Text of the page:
Separate lead isotope analyses of leachate and residue rock fractions: implications for metal source tracing in ore deposit studies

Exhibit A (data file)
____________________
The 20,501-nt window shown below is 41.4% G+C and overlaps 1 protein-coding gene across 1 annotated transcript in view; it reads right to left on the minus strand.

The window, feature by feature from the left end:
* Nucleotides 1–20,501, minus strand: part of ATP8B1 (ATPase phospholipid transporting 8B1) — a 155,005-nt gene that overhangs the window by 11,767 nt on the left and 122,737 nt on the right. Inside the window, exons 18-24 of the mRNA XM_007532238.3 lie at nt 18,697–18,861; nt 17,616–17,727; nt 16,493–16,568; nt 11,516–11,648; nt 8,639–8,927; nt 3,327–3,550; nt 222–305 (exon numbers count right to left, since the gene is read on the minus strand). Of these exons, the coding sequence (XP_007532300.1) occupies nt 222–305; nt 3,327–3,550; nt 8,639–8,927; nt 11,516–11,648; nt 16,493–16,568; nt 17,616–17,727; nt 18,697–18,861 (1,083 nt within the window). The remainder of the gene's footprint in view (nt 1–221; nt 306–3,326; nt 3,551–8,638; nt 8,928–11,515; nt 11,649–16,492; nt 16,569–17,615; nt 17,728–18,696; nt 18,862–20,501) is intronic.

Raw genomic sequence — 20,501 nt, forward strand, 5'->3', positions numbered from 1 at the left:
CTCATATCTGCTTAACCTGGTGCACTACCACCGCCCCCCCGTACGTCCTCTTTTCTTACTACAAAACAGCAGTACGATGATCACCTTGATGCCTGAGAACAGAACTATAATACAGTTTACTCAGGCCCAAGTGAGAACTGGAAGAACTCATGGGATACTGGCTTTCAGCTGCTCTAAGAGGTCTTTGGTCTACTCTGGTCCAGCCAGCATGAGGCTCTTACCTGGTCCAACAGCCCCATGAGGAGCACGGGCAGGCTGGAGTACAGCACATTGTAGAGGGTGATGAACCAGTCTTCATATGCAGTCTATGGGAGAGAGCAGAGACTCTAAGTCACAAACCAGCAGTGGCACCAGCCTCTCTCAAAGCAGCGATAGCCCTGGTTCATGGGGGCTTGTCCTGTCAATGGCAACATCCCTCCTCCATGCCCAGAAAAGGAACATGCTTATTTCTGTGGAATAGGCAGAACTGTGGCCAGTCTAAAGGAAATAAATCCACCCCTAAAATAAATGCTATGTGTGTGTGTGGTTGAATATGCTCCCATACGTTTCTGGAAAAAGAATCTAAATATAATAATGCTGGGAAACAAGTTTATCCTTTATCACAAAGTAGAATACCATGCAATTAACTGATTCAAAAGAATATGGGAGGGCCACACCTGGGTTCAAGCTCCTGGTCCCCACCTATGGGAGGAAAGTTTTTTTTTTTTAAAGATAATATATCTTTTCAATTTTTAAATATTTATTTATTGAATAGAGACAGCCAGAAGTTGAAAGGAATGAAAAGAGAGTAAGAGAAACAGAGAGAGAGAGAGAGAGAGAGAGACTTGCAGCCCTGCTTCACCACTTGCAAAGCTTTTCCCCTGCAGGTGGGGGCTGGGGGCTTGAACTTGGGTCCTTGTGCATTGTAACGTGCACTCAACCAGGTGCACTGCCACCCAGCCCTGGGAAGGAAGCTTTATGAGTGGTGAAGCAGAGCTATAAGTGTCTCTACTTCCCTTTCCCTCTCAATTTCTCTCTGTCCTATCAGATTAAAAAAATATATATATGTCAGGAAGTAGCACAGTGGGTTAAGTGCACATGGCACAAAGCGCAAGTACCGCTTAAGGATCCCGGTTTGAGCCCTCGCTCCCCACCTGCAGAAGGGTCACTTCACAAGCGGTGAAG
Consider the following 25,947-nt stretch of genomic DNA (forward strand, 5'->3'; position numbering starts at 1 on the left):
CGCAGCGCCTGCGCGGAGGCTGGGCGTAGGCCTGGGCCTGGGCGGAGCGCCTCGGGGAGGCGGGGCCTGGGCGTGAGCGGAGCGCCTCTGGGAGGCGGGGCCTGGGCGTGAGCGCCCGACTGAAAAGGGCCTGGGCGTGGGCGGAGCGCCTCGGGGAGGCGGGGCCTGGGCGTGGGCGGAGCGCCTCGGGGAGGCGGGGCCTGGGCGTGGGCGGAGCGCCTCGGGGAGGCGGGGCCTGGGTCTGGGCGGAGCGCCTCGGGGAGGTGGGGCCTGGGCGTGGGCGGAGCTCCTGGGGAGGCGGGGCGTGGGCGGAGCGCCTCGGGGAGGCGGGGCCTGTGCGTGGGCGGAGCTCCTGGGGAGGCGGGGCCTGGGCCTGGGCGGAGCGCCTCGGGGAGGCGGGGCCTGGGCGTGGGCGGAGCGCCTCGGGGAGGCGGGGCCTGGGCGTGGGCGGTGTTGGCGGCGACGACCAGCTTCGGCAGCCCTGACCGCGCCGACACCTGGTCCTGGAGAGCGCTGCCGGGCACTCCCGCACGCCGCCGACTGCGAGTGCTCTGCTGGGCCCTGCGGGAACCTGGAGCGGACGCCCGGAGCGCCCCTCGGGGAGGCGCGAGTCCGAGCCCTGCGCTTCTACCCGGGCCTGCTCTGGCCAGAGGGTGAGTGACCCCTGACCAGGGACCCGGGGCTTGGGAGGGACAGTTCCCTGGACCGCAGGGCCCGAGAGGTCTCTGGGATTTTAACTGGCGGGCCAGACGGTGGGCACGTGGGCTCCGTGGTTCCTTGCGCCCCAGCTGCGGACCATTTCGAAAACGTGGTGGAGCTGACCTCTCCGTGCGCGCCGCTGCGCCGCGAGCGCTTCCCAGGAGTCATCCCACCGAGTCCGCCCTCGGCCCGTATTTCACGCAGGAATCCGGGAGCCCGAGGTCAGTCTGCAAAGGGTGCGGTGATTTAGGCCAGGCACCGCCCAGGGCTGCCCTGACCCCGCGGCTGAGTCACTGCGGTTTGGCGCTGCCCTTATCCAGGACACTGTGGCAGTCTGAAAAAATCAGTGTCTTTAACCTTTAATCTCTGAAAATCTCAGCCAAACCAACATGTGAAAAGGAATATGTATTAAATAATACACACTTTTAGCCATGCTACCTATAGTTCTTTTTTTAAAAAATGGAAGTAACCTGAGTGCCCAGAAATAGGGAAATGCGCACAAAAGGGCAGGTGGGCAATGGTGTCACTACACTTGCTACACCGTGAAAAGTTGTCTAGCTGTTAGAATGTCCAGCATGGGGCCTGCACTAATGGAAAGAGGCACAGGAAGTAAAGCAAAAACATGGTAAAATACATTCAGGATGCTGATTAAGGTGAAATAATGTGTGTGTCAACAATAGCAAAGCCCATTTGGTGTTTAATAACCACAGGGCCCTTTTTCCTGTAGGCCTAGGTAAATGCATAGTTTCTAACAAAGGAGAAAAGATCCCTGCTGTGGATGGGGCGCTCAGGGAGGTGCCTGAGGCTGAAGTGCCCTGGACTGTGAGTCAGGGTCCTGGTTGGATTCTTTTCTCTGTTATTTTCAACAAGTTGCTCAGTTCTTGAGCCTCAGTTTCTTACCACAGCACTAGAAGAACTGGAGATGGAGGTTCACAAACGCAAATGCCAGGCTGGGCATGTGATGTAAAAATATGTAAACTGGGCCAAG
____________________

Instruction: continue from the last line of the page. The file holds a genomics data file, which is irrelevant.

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Separate lead isotope analyses of leachate and residue fractions are applied to a broad spectrum of rocks commonly investigated in metallogenic studies. Resulting data highlight a systematic behavior of leachate and residue fractions with respect to lead isotope compositions, which essentially depends on the mineralogical composition of the rock. Granitoid and high-grade metamorphic rocks have residue compositions virtually identical to common lead. In contrast, low-grade metasedimentary rocks may have residue compositions swamped by radiogenic lead of leach-resistant zircons. Mafic magmatic rocks have residues that are often more radiogenic than leachates, depending on the ratio of leach-refractory zircons to common lead in the residual fraction of these rocks. Separate leachate and residue analyses of source rocks provide two lead isotope end members whose mixture may represent lead with the appropriate ore fluid composition. Our leaching experiments indicate that hot acid solutions (and by inference hydrothermal fluids) preferentially leach radiogenic lead from medium- to high-grade metamorphic and granitoid rocks, whereas they preferentially leach common lead from low-grade metasedimentary and mafic magmatic rocks. The method presented in this study provides a reliable alternative to other methods (i.e., age-correction of bulk-rock compositions) for the determination of the common lead signature of felsic to intermediate magmatic rocks. This may be preferable to age-corrected bulk-rock analyses, where ages to apply for corrections of bulk-rock data are not known or where moderately to highly altered rocks must be used. Case studies of orogenic gold and MVT districts of Peru (Pataz and San Vicente, respectively) show that separate leachate and residue lead isotope analyses carried out systematically on whole rocks allow a more thorough evaluation of metal source reservoirs than does the standard method of age-corrected or uncorrected bulk-rock analyses.
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